One and Many: The Art of Nadia Myre

by Emily Falvey


A scar is a paradox. An index of survival, it also marks the site of an indelible trauma. At once an emblem of violence and healing, fragility and strength, it says a lot while also saying very little. It may even be invisible, ghosting the psyche with its contradictions, at once a bottomless pit and a potential wellspring of action.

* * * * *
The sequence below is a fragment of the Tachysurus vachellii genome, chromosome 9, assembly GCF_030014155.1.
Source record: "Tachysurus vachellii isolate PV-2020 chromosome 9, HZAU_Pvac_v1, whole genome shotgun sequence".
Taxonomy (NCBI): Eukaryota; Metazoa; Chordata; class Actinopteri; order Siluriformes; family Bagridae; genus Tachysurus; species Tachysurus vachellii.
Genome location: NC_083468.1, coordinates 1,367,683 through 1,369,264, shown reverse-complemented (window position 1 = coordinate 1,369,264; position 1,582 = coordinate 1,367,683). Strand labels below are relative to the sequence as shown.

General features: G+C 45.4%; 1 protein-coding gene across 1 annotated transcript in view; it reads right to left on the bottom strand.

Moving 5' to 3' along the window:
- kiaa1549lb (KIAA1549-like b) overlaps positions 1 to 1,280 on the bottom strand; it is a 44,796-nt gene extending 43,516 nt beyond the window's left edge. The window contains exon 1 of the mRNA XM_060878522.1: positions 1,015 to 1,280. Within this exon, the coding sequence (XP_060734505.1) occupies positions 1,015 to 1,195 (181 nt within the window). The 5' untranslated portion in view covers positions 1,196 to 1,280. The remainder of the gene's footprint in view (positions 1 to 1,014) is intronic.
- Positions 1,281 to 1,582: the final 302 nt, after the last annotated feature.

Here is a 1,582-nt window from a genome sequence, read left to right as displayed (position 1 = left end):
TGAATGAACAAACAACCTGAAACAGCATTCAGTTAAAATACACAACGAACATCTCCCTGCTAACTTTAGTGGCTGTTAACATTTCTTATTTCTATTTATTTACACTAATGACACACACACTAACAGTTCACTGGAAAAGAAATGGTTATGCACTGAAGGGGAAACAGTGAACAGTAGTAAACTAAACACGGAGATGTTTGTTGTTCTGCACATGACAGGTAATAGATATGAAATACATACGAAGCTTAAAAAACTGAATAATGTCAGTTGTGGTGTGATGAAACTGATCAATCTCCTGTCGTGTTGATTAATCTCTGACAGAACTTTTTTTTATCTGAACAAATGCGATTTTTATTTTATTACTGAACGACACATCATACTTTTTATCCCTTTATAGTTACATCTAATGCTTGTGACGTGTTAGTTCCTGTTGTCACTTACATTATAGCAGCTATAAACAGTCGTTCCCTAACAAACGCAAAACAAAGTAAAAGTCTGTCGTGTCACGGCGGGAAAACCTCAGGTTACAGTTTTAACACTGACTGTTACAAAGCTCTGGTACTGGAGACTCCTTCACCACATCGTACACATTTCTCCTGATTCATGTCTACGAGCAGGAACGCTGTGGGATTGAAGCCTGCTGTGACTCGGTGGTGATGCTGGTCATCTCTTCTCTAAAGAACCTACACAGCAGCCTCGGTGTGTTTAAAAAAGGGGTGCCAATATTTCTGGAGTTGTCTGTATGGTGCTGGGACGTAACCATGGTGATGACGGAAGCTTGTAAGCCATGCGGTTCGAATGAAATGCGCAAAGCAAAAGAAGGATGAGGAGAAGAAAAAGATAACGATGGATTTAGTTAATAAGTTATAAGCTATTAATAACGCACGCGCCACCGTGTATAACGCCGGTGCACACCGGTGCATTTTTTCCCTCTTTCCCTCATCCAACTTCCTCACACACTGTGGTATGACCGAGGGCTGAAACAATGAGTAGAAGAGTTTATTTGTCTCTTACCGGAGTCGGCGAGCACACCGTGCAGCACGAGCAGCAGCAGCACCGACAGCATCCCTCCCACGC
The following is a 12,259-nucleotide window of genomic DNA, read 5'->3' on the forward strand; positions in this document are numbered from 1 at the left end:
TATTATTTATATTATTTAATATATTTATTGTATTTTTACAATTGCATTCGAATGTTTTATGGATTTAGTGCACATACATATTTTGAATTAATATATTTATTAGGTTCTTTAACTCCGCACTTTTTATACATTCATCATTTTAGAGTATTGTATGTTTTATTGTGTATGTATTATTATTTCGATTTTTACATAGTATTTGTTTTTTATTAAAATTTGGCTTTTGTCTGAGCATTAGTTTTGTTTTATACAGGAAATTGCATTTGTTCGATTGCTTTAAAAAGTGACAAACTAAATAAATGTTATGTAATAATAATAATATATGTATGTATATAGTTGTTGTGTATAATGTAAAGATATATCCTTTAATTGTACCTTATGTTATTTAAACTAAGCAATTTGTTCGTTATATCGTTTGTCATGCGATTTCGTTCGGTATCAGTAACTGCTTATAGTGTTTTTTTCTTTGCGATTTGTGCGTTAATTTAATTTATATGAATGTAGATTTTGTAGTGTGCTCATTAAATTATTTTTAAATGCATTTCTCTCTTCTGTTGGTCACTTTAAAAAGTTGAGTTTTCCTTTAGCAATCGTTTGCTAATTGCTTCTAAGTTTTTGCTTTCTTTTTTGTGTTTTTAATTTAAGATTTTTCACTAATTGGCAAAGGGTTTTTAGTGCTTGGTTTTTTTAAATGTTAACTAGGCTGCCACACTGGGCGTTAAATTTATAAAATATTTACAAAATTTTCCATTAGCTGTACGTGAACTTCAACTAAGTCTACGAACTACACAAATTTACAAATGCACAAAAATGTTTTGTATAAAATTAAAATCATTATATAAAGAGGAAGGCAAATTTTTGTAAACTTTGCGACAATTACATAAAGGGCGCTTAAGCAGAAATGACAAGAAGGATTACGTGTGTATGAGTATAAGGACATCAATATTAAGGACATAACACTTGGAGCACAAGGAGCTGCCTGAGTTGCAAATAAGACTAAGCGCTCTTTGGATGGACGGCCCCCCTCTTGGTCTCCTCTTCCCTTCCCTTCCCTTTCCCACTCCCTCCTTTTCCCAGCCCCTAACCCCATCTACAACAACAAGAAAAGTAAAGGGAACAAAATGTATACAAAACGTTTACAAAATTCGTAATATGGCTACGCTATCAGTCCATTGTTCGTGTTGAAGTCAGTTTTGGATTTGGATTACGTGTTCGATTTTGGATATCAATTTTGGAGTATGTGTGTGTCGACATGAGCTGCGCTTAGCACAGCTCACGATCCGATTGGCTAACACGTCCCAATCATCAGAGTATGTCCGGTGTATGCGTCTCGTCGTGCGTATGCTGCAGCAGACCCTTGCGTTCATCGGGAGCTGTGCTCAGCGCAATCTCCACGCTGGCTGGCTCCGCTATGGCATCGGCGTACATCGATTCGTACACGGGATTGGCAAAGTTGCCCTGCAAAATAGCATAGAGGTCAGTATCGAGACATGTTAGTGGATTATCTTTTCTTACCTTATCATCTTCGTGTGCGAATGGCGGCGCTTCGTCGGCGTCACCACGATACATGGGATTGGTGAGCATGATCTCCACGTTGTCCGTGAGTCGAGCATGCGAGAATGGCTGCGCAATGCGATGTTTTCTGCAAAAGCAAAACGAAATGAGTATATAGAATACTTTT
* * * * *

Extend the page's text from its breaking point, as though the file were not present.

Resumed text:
In many ways, the work of Montreal artist Nadia Myre, member of the Kitigan Zibi Anishinabeg First Nation (Maniwaki), seeks to balance this paradox, to draw out its ambiguities⎯its valences of failure and resilience, loss and recovery⎯and distil them into a poetic idiom at once personal and universal. And while this process is ultimately about healing, it is not necessarily about reconciliation, at least not inasmuch as this might imply forgetting the past. Myre’s work does not seek to solve the paradox of the scar, but rather to bring it forward in ways that allow its history to inform the future...

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